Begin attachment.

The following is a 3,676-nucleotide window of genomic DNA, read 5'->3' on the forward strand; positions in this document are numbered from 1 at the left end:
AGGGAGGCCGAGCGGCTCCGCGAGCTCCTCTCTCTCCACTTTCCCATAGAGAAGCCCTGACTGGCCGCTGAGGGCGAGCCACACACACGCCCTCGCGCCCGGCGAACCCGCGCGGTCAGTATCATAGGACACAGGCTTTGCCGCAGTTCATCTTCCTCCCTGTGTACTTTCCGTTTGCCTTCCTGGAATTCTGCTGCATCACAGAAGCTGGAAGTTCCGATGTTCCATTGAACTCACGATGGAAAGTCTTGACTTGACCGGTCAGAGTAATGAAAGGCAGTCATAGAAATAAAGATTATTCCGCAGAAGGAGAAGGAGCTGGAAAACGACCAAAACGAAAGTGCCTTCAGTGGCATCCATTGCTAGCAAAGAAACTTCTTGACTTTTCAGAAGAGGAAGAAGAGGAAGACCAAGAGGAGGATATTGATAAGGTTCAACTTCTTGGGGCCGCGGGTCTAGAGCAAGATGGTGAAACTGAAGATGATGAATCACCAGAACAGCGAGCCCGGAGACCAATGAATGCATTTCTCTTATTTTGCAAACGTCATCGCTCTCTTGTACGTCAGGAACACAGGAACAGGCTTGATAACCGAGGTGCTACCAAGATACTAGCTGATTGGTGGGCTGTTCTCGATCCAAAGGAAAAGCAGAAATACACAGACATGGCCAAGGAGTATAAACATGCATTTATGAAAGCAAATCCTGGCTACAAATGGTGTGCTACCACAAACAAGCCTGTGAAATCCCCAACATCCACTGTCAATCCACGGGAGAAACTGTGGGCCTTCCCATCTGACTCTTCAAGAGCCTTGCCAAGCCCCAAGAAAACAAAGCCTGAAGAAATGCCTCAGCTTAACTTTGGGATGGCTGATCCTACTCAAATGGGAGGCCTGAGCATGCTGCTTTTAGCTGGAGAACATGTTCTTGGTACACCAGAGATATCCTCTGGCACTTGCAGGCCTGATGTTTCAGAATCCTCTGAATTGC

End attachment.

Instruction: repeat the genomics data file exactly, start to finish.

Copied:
The following is a 3,676-nucleotide window of genomic DNA, read 5'->3' on the forward strand; positions in this document are numbered from 1 at the left end:
AGGGAGGCCGAGCGGCTCCGCGAGCTCCTCTCTCTCCACTTTCCCATAGAGAAGCCCTGACTGGCCGCTGAGGGCGAGCCACACACACGCCCTCGCGCCCGGCGAACCCGCGCGGTCAGTATCATAGGACACAGGCTTTGCCGCAGTTCATCTTCCTCCCTGTGTACTTTCCGTTTGCCTTCCTGGAATTCTGCTGCATCACAGAAGCTGGAAGTTCCGATGTTCCATTGAACTCACGATGGAAAGTCTTGACTTGACCGGTCAGAGTAATGAAAGGCAGTCATAGAAATAAAGATTATTCCGCAGAAGGAGAAGGAGCTGGAAAACGACCAAAACGAAAGTGCCTTCAGTGGCATCCATTGCTAGCAAAGAAACTTCTTGACTTTTCAGAAGAGGAAGAAGAGGAAGACCAAGAGGAGGATATTGATAAGGTTCAACTTCTTGGGGCCGCGGGTCTAGAGCAAGATGGTGAAACTGAAGATGATGAATCACCAGAACAGCGAGCCCGGAGACCAATGAATGCATTTCTCTTATTTTGCAAACGTCATCGCTCTCTTGTACGTCAGGAACACAGGAACAGGCTTGATAACCGAGGTGCTACCAAGATACTAGCTGATTGGTGGGCTGTTCTCGATCCAAAGGAAAAGCAGAAATACACAGACATGGCCAAGGAGTATAAACATGCATTTATGAAAGCAAATCCTGGCTACAAATGGTGTGCTACCACAAACAAGCCTGTGAAATCCCCAACATCCACTGTCAATCCACGGGAGAAACTGTGGGCCTTCCCATCTGACTCTTCAAGAGCCTTGCCAAGCCCCAAGAAAACAAAGCCTGAAGAAATGCCTCAGCTTAACTTTGGGATGGCTGATCCTACTCAAATGGGAGGCCTGAGCATGCTGCTTTTAGCTGGAGAACATGTTCTTGGTACACCAGAGATATCCTCTGGCACTTGCAGGCCTGATGTTTCAGAATCCTCTGAATTGC